Thursday, January 23, 2020
College Writing in a Democratic and Digital Society :: Education College Technology Essays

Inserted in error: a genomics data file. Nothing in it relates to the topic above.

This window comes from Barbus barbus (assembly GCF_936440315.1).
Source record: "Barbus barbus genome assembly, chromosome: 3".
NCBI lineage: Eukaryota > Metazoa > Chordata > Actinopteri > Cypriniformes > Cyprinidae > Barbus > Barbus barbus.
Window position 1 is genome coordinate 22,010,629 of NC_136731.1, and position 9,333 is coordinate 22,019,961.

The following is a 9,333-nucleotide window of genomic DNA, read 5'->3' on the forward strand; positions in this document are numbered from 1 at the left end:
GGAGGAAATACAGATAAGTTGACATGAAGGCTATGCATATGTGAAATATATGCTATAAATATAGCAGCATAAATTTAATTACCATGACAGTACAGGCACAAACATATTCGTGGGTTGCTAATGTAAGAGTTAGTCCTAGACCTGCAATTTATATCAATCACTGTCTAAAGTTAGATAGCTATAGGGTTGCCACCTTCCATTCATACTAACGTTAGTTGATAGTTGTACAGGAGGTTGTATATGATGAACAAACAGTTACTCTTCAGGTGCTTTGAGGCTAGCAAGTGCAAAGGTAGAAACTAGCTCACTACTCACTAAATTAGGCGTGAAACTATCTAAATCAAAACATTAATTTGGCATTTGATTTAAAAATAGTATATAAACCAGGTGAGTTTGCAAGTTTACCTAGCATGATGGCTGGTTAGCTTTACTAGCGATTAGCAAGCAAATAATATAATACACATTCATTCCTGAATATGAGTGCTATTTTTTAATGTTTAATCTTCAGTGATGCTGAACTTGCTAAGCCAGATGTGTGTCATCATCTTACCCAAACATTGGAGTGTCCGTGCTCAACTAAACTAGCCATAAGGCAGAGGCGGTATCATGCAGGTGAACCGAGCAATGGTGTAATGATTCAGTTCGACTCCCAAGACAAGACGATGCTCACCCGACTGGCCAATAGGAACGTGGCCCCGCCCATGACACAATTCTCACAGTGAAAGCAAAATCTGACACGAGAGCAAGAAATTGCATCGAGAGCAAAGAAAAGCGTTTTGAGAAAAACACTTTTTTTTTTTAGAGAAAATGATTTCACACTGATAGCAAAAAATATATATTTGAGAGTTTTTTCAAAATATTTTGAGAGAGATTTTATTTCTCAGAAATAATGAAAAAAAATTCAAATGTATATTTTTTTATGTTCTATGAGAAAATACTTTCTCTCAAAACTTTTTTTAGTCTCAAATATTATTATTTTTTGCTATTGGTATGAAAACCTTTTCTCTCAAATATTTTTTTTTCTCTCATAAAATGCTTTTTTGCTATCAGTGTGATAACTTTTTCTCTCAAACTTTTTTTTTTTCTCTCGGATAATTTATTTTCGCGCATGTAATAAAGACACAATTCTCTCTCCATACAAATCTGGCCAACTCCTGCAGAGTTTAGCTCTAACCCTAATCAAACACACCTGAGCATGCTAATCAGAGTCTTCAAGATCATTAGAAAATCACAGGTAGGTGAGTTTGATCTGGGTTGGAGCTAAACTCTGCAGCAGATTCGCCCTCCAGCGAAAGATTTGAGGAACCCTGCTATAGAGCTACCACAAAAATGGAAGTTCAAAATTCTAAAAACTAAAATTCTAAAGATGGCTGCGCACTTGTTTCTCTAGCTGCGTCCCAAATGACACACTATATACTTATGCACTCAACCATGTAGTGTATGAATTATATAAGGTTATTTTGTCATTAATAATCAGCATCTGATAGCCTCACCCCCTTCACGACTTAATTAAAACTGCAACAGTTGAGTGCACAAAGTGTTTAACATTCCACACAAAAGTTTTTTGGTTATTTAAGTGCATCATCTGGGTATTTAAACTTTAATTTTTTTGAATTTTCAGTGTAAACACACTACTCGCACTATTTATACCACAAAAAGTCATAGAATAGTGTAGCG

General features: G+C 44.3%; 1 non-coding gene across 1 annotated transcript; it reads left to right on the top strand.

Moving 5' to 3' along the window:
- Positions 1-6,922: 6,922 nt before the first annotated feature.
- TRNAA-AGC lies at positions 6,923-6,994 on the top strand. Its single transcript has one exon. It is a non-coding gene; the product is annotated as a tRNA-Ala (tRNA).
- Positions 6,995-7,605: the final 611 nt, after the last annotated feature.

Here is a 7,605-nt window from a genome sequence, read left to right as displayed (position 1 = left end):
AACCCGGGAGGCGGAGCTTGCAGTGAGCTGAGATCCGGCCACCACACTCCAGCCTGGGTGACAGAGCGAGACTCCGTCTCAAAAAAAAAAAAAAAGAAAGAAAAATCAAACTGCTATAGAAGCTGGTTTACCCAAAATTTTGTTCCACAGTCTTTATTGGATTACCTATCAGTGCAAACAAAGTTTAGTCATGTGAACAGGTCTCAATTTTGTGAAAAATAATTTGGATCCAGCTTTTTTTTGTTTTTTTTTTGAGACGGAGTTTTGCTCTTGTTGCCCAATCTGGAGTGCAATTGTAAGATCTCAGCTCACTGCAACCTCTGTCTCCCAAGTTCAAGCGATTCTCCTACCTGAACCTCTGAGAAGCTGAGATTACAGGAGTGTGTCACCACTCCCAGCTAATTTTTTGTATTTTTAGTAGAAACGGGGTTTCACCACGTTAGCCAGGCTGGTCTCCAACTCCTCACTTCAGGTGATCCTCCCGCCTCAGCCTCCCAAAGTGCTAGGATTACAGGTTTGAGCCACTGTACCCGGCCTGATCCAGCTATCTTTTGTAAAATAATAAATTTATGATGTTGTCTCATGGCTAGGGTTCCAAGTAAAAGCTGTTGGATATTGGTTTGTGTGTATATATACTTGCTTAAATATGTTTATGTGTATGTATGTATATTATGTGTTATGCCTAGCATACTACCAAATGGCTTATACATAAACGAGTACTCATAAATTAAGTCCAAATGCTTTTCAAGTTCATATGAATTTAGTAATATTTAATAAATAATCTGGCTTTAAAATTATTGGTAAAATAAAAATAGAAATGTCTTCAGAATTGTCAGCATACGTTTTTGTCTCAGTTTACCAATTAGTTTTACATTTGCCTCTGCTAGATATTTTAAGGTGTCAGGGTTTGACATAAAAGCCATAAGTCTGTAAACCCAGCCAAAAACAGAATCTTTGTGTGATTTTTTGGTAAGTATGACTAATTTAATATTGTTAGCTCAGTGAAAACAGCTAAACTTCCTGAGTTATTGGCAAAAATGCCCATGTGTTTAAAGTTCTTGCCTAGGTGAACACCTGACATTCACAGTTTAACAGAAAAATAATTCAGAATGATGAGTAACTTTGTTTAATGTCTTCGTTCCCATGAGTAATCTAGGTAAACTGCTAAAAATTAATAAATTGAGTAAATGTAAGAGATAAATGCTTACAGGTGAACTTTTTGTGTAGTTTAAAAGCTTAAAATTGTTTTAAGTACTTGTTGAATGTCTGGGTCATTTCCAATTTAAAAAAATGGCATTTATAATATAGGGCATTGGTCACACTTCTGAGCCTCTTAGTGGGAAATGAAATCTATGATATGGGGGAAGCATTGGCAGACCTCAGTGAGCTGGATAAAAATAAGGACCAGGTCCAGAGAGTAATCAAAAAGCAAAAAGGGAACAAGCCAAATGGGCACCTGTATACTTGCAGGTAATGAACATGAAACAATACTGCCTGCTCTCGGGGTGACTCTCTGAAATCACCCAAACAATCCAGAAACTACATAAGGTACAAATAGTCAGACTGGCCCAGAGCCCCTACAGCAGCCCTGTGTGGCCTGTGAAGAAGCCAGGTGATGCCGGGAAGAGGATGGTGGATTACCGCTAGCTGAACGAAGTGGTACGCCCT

College Writing in a Democratic and Digital Society Citizens of the United States spend obscene amounts of money to get a quality college education. For example, Rhetoric classes at Oakland University are costing each student about $600 to take for one semester. What are students getting for their money? One way to really make this class part of the college experience, and worth the high cost, would be to involve multiculturalism. Writing about and listening to other peoples personal experiences can help students learn about and better understand other cultures. This is important because it can help students learn about each other, themselves and the rest of the world. By learning about other cultures students may be able to break down existing barriers and expand their horizons. Rhetoric classes have become much more advanced in the area of technology. Technology has advanced all over the world, including in the classroom. Now the question is how do we use this technology to help better our education as well as our society. We need t o use this technology as a tool for literacy (Camper). Rhetoric teachers across the nation are taking different approaches to meeting the goal of spreading multiculturalism. A Professor of Rhetoric and Composition, from the University of Texas at Austin, named Maxine Hairston takes an interesting approach to teaching writing. She describes this style of teaching in an article entitled "Diversity, Ideology, and Teaching Writing." Hairston is a strong believer in spreading multiculturalism in education. She believes in a teaching style that allows students to express themselves freely through writing. Through this exchange of ideas, values, opinions, traditions and personal experiences students recognize and relate to other cultures and backgrounds. Hairston states that "these students bring with them a kaleidoscope of experiences, values, dialects, and cultural backgrounds that we want to respond to positively, using every resource we can to help them adapt to the academic world and become active participants in it" (Hairston). Basically, what Hairston wants to do is develop a curriculum that is not based on text book drills, but rather on the experience s of the students in the class. However, there are many students like myself, that spent all of their High School years in an environment with very little to no cultural diversity. I grew up in a neighborhood where I was surrounded by people that all shared a similar nationality, ethnic background, and even social class.